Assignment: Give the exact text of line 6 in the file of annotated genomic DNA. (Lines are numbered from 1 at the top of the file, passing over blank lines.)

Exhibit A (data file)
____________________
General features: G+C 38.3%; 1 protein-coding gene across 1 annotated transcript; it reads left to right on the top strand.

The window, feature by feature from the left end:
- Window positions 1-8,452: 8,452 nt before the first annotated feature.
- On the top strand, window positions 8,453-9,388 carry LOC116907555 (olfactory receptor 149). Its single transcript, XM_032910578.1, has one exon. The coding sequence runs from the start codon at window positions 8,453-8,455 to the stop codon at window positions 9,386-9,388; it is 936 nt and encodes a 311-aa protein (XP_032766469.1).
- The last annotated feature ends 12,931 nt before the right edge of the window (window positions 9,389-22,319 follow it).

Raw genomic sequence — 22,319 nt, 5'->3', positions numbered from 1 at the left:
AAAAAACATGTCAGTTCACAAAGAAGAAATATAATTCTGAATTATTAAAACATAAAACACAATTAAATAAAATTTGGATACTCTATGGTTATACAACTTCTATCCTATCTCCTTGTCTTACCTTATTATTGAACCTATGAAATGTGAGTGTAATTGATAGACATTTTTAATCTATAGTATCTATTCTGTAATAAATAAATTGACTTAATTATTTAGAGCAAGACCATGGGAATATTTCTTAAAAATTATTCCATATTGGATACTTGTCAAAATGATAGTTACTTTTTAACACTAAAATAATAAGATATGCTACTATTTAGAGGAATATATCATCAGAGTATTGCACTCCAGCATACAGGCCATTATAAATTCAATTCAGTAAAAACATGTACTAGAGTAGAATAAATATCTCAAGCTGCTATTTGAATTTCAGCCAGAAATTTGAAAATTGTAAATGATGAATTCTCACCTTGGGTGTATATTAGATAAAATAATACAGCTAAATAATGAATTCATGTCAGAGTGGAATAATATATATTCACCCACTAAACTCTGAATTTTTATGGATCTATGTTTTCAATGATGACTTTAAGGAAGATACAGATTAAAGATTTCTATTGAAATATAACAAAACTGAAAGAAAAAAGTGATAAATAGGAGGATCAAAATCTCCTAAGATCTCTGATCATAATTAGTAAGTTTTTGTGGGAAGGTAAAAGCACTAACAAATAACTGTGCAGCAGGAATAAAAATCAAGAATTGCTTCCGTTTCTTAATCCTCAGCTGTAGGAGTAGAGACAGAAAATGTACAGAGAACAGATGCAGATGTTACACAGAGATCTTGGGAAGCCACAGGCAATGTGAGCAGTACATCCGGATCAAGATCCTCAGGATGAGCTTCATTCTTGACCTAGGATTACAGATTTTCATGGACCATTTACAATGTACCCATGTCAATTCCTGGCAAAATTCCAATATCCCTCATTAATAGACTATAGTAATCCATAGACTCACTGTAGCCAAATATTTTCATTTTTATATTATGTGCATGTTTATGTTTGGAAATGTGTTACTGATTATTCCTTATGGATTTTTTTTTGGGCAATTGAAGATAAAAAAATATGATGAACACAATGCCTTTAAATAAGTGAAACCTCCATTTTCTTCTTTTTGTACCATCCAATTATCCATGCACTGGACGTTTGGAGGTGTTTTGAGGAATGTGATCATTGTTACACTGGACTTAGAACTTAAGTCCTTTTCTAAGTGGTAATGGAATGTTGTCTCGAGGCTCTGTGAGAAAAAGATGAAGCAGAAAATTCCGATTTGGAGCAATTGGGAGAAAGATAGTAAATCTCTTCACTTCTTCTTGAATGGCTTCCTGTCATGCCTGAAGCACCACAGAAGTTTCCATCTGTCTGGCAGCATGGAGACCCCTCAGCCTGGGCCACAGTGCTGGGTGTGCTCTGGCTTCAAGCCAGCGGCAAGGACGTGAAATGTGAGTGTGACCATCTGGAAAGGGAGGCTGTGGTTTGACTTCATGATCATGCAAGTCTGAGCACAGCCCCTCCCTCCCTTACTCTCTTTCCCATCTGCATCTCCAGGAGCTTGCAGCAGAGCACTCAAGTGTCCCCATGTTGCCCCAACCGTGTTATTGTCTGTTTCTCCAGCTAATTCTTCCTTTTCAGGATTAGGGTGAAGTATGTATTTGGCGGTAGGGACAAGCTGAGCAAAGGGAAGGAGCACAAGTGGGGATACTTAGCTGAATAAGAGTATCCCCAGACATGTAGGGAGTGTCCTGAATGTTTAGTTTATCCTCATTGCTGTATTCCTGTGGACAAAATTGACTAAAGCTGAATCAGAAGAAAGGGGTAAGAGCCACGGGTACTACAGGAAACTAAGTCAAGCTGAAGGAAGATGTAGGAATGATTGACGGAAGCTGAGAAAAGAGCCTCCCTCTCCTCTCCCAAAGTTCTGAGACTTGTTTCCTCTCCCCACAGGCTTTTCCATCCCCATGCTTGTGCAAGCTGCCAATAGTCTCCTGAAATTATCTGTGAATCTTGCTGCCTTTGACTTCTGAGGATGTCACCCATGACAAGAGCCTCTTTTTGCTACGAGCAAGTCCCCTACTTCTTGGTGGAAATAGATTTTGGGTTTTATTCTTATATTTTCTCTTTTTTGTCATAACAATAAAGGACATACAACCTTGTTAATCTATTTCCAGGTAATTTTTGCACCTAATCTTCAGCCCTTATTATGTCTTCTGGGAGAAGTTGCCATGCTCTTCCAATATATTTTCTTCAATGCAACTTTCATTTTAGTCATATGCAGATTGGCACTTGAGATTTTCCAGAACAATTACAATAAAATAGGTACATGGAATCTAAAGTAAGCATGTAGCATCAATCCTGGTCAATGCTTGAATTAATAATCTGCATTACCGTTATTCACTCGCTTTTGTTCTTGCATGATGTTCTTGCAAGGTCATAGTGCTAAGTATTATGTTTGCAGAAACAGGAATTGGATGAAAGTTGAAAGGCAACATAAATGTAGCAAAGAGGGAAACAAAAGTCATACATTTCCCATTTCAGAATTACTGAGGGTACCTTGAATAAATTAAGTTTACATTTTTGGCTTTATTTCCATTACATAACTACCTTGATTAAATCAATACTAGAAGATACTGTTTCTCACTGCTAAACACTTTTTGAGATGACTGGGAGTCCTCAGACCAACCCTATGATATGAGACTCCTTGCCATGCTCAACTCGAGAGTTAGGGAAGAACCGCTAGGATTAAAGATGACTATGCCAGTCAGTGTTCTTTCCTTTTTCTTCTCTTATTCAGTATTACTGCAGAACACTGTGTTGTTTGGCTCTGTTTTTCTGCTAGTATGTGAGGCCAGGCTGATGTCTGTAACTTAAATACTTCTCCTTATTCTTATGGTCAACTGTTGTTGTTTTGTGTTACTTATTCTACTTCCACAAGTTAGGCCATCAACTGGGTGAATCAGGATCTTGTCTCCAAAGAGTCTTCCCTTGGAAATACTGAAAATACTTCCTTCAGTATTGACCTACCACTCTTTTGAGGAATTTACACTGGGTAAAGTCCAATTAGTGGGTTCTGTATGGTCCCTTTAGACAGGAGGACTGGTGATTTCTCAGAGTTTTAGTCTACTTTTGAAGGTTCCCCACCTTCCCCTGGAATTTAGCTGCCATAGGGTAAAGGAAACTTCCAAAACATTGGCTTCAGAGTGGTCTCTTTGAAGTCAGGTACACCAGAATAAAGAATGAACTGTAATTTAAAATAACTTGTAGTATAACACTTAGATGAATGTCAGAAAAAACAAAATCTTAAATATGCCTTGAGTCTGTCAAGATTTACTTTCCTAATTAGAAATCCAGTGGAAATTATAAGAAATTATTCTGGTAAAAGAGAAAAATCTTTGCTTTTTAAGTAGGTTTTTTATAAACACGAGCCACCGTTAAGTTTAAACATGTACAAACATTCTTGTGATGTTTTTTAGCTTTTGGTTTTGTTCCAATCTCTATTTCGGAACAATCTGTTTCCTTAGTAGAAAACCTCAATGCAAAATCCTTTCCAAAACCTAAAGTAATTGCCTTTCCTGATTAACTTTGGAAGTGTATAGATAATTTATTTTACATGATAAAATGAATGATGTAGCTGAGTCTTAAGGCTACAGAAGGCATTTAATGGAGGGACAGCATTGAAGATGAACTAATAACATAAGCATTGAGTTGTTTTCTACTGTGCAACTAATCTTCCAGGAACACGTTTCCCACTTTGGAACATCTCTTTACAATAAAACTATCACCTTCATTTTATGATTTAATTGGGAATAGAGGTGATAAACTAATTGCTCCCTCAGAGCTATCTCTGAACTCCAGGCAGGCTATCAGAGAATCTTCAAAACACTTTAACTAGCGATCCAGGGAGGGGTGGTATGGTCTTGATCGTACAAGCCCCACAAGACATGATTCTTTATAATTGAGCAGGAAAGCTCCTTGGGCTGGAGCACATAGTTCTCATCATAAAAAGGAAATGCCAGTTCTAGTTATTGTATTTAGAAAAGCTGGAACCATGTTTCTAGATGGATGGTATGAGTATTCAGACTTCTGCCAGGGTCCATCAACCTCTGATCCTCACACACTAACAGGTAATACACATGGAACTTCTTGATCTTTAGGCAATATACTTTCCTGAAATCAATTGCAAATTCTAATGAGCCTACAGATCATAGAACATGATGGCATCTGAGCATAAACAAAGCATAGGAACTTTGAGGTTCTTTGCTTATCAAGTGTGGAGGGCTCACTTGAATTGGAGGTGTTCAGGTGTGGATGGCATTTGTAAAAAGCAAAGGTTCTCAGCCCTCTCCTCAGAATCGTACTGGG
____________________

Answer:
Raw genomic sequence — 22,319 nt, 5'->3', positions numbered from 1 at the left: